There are no positive cases of COVID-19 in our area for now. With the state’s total climbing up to 47 positive cases with commercial testing results over four days, the virus has spread throughout communities in Missouri.
Mosaic Life Care has tested 38 people, with 21 of those confirmed negative and 17 pending test results.
Dr. Randall Williams, director of the Missouri Department of Senior Services told News-Press NOW that people shouldn’t use the lack of a positive test as a sense of assurance.
“If you told me one particular region isn’t showing positive cases, I would think that that will probably change just because you have people who have traveled,” Williams said. “Clearly, my message would be that if you think that gives you a false sense of assurance that you don’t need to social distance, that you don’t need to wash your hands, that would be very much false.”
Williams said the state is working with multiple commercial facilities to increase testing in the state, and there are now 12 drive-thru test locations throughout the state.
For testing going through the state lab, officials have included travel history in the criteria when testing. Williams said the target for lifting those regulations is around two weeks.
Mosaic Life Care officials said earlier in the week that they had around 150 to 200 test kits and were worried about testing supplies.
Williams said these supplies should not be an issue for administering test.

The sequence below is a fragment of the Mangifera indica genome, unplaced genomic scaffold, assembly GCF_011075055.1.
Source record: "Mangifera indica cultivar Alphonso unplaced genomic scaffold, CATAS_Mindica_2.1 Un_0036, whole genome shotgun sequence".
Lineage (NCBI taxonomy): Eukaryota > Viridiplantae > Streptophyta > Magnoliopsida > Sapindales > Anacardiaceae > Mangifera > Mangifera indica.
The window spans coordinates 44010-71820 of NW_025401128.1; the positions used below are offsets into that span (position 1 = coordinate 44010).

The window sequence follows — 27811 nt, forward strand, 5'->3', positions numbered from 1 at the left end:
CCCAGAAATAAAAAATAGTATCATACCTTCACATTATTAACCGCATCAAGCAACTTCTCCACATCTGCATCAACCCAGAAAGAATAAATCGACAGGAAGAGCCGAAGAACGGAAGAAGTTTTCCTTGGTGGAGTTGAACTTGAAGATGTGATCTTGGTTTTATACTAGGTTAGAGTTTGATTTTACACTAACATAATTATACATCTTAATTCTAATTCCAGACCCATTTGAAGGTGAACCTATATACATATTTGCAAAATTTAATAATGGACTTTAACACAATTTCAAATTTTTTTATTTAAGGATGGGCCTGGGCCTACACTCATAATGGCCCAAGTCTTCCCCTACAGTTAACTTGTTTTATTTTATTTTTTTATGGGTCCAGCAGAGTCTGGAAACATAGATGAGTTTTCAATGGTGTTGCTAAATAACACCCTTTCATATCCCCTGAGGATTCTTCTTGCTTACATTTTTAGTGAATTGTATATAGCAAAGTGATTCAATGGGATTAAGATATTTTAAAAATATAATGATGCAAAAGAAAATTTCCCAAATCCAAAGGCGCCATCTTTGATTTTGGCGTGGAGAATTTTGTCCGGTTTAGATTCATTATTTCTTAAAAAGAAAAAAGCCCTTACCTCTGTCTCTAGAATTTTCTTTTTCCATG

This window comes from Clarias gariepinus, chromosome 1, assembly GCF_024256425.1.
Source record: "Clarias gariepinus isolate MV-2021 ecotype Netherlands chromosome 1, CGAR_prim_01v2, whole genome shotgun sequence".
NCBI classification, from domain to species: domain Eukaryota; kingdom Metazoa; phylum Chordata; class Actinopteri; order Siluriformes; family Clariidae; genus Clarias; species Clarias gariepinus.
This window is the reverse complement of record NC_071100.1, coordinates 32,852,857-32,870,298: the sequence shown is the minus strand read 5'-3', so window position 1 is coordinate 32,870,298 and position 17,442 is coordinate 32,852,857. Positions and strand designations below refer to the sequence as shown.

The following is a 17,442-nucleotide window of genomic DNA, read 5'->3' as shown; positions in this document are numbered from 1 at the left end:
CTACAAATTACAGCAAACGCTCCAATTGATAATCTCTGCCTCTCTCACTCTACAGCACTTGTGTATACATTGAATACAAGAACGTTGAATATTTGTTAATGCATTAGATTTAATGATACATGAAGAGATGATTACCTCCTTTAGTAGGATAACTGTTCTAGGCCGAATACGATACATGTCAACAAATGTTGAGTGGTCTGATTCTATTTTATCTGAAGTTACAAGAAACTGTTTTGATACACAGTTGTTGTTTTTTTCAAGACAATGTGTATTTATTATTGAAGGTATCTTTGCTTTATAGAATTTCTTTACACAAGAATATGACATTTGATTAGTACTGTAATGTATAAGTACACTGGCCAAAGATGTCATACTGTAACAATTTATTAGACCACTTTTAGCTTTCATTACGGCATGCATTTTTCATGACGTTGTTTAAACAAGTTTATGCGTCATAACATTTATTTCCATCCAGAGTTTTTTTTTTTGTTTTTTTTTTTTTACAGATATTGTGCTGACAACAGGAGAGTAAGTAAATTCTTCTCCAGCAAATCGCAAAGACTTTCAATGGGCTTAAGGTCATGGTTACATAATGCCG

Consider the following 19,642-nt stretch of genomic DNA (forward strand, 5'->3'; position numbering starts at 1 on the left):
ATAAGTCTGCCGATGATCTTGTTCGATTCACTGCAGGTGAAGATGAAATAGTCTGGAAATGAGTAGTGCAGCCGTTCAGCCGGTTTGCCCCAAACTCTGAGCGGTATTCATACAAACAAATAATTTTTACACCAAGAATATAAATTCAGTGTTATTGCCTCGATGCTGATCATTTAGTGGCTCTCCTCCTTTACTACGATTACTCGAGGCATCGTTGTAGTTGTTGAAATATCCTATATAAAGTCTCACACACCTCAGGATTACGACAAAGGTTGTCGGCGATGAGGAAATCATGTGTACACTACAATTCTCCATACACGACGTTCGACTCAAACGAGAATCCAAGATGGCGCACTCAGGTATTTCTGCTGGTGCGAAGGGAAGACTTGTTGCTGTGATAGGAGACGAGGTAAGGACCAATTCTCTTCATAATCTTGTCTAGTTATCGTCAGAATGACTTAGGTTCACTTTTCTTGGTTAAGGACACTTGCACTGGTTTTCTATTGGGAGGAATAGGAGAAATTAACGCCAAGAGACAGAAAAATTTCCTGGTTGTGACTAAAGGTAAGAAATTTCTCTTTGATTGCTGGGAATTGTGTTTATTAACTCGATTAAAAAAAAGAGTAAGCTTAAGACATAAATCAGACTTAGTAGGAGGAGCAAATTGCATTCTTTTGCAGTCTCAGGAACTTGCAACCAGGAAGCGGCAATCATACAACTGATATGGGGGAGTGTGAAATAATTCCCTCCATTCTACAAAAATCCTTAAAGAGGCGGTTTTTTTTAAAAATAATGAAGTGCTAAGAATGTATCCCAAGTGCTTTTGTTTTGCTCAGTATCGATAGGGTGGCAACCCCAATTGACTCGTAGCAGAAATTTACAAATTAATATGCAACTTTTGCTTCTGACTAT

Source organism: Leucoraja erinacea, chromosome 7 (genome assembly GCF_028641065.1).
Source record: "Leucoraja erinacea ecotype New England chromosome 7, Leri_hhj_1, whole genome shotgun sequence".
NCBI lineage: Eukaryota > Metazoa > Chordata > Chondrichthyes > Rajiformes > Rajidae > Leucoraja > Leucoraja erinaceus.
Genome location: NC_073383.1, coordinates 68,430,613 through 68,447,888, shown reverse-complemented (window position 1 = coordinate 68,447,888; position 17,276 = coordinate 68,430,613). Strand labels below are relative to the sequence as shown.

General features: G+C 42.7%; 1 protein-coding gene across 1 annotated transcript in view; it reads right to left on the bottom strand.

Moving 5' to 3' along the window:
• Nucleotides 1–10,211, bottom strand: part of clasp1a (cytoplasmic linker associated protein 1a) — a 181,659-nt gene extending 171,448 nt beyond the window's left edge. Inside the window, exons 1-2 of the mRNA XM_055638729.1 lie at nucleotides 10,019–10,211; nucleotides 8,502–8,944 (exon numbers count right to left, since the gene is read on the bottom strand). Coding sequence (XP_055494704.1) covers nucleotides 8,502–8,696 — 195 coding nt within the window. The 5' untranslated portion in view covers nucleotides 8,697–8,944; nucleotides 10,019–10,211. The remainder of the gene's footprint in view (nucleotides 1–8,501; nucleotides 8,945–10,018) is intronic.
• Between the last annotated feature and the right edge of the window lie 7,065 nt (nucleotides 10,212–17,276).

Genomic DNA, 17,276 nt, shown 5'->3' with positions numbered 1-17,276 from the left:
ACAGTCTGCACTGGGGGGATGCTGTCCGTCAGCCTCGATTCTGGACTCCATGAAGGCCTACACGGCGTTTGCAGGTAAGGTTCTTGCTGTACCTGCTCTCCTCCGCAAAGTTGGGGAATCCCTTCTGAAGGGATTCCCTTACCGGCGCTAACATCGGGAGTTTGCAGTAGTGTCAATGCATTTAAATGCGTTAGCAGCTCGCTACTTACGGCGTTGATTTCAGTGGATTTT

“We called Quest and Lab Core, and both of them told us that that is not going to be a limiting factor for them, that if you have contracts with those two labs, they will be able to get you the swabs ... so that makes us reassured.”
Gov. Mike Parson announced a mandate across the state against gatherings of 10 or more people Friday. Multiple states, including New York, California and Illinois, have gone on lockdown to try to stop the spread of the virus. Williams said he feels people in Missouri are doing a good job in social distancing and the state is trying to learn from locations like Washington and New York to flatten the curve.
“As the governor says, it really comes down to personal responsibility,” Williams said. “I mean, each of us has to take it upon ourselves to say that if we go out and catch the disease, we could spread it. And we might do OK, but we could spread it to our grandfather or grandmother or mother or father.”